Pro wrestling is one of the stupidest things ever, in my opinion. But I understand it for what is now and find it interesting for how it operates behind the scenes and the entertainment value that can be provided. Hence my love for everything to do with the Broken Hardy’s gimmick.
I loved the Final Deletion in Impact and all matches and antics that followed. If you don’t find any of that stuff hilariously amazing and creative then you need to lighten up. Once Matt finally returned to WWE I was DYING and hoping for him and Jeff to bring in their “Broken brilliance” ASAP. Unfortunately, we had to wait a decent while for that but got some teases in the build-up. Which in the end, worked out pretty alright.
It culminated with the Ultimate Deletion match between Matt and Bray Wyatt and that’s sadly pretty much where it died in the WWE. However, I was so beyond happy to see the WWE allow essentially exactly the same thing Matt had done to revive his career outside of their walls, now within them. It was just as silly and dumb as ever and WWE even gave it the deserved show-closing spot.
It just sucks that in typical WWE fashion, they ruined it all right after that.
Austin Luff (@AJMMA_): Bret Hart vs. The British Bulldog – SummerSlam (1992)
When it comes to wrestling, in my opinion, the actual wrestling is only a small part of the match as a whole. When you look at Bret Hart vs. The British Bulldog at WrestleMania as a whole, it does not get any better. The match itself is absolutely incredible from bell to bell. A technical masterpiece and a story that sets the two apart historically. It is no question that Bret Hart is the best pure wrestler of all time and Bulldog isn’t far behind him.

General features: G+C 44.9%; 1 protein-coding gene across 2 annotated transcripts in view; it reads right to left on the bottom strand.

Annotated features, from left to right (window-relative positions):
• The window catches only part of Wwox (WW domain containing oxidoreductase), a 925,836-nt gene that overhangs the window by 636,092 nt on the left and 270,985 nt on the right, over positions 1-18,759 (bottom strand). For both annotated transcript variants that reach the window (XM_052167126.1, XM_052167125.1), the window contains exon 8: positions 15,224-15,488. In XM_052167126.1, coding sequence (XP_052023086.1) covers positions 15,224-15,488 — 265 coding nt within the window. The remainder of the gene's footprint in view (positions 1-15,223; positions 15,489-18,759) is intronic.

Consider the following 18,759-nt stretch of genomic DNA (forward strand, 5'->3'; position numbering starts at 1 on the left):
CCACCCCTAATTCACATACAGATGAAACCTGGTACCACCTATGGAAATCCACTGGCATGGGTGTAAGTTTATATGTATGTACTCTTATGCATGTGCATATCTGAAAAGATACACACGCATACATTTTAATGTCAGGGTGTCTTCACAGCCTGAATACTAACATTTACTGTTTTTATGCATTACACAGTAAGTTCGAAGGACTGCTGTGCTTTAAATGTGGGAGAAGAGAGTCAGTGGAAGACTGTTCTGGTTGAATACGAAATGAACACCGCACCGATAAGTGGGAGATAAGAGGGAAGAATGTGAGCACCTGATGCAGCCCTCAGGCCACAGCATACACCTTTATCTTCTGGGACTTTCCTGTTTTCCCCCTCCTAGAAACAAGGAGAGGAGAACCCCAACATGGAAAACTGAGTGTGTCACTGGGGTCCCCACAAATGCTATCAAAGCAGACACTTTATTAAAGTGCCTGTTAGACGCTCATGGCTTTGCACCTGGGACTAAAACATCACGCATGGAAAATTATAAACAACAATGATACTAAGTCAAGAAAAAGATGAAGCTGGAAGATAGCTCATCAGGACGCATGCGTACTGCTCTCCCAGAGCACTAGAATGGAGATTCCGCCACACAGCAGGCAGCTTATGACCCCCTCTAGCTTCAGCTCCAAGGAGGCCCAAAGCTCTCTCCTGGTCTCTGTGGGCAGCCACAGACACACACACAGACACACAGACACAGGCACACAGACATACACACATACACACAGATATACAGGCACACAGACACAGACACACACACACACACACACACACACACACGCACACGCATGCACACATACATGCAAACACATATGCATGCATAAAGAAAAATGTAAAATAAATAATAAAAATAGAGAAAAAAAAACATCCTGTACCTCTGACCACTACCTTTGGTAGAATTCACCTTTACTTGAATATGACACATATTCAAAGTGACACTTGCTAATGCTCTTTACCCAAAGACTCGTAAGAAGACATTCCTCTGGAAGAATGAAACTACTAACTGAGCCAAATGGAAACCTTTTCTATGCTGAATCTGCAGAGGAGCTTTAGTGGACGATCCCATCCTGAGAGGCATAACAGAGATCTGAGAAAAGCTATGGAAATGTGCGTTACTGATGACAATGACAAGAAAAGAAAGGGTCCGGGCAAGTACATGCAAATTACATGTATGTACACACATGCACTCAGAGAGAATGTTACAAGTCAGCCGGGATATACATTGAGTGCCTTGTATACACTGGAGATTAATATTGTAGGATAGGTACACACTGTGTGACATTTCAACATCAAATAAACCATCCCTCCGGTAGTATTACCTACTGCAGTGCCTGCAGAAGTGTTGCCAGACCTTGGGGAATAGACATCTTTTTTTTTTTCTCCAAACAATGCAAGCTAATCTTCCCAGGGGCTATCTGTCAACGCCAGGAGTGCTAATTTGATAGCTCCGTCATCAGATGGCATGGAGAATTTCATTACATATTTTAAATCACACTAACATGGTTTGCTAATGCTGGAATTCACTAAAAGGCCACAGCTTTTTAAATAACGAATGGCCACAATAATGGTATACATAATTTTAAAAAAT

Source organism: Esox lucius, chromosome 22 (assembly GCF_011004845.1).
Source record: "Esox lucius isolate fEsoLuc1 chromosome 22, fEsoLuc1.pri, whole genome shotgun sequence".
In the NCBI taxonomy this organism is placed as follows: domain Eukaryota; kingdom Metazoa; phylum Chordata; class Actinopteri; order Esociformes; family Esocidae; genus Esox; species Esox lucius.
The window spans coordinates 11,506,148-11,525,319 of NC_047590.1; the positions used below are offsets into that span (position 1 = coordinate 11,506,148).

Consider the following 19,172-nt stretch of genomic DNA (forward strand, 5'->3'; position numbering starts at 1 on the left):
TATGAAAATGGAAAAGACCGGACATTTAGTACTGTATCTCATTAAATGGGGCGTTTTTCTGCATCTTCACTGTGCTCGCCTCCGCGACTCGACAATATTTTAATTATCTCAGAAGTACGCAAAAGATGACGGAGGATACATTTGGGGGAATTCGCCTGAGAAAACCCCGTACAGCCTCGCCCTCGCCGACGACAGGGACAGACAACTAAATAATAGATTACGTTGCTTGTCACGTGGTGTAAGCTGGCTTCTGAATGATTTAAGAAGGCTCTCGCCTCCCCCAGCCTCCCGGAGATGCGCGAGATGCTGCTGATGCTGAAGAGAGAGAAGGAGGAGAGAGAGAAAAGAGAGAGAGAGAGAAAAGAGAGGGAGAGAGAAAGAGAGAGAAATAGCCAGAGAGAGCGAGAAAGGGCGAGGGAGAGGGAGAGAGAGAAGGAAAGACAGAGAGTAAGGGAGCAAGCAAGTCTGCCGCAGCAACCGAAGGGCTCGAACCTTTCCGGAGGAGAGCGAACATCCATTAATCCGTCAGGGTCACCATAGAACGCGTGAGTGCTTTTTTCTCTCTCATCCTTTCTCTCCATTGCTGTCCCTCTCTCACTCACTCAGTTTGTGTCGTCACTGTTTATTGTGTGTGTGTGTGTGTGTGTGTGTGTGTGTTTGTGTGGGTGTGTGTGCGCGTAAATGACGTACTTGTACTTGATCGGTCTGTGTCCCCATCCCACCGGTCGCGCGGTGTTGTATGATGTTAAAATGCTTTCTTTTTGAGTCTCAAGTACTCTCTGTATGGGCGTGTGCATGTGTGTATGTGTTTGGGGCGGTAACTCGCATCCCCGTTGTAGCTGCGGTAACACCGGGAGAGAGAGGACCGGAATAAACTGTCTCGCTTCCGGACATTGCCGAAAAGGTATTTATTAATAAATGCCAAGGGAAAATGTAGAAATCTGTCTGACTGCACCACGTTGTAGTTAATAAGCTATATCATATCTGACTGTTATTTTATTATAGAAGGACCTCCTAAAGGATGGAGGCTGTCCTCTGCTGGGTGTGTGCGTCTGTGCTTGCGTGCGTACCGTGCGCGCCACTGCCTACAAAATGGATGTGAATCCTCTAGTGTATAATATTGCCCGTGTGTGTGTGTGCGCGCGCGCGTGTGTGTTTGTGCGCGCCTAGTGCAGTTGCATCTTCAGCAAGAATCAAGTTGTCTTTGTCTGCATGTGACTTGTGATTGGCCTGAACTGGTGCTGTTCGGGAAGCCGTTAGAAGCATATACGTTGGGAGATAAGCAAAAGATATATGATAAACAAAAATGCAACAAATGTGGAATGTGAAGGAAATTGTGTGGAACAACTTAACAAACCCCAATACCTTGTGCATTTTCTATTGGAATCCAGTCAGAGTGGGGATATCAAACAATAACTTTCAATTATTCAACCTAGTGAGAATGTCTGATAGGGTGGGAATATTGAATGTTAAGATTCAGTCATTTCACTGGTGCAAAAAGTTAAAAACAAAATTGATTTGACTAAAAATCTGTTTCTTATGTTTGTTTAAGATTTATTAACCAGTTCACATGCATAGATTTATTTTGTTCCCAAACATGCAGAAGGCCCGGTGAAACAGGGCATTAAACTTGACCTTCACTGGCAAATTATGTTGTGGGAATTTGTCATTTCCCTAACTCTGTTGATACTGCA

However, the technical masterpiece that I mentioned isn’t what makes this my favorite match. It is the setting, Davey Boy Smith wrestling at Wembley Stadium in front of 80,000 of his fellow Englishmen. The story told in the match, the finish, the deafening pop when Bulldog won, this is my favorite match of all time.
Rory Robinson (@RawrEWreckz): Rey Misterio Jr. vs. Psicosis – Bash at the Beach (1996)
Luchadores captivated my mind throughout my adolescence and my favorite of all time is Psicosis. The costume, the theme music, and most importantly the move-set isolated him from the others. Although categorized as a “cruiserweight,” Psicosis always appeared so much bigger than his opposition.
His hybrid style of Lucha high impact moves fused with a serious mechanical skill made him must-see TV for me. In my estimation, one of the most slept on rivalries in pro wrestling history is Psicosis vs. Rey Misterio. One of their best competitions occurred at Bash at the Beach in 1996.
In my opinion, this piece of Rey’s career was the peak of his athleticism and high flying. Psicosis performed as the ideal foil for Rey because he could sell, understood Rey’s movements, and could match his Lucha enthusiasm.
My favorite part of the match is when Psicosis joined Rey at the top turnbuckle. He put Rey in place to deliver a Crucifix powerbomb but Misterio converted the move into a hurricanrana which ultimately got him the W.
Although my guy Psicosis didn’t win the match, it was full of high impact maneuvers. The speed, timing, bumping, and psychology in this match for me, has never been replicated again. Plus, it advanced their feud into a legendary stratosphere.
Juan Carlos Reneo (@ReneusMeister): Kenny Omega vs. Kota Ibushi – G1 Climax 28
This is a very emotional bout and summarizes so well their friendship, love, and rivalry. An outstanding match with modern storytelling.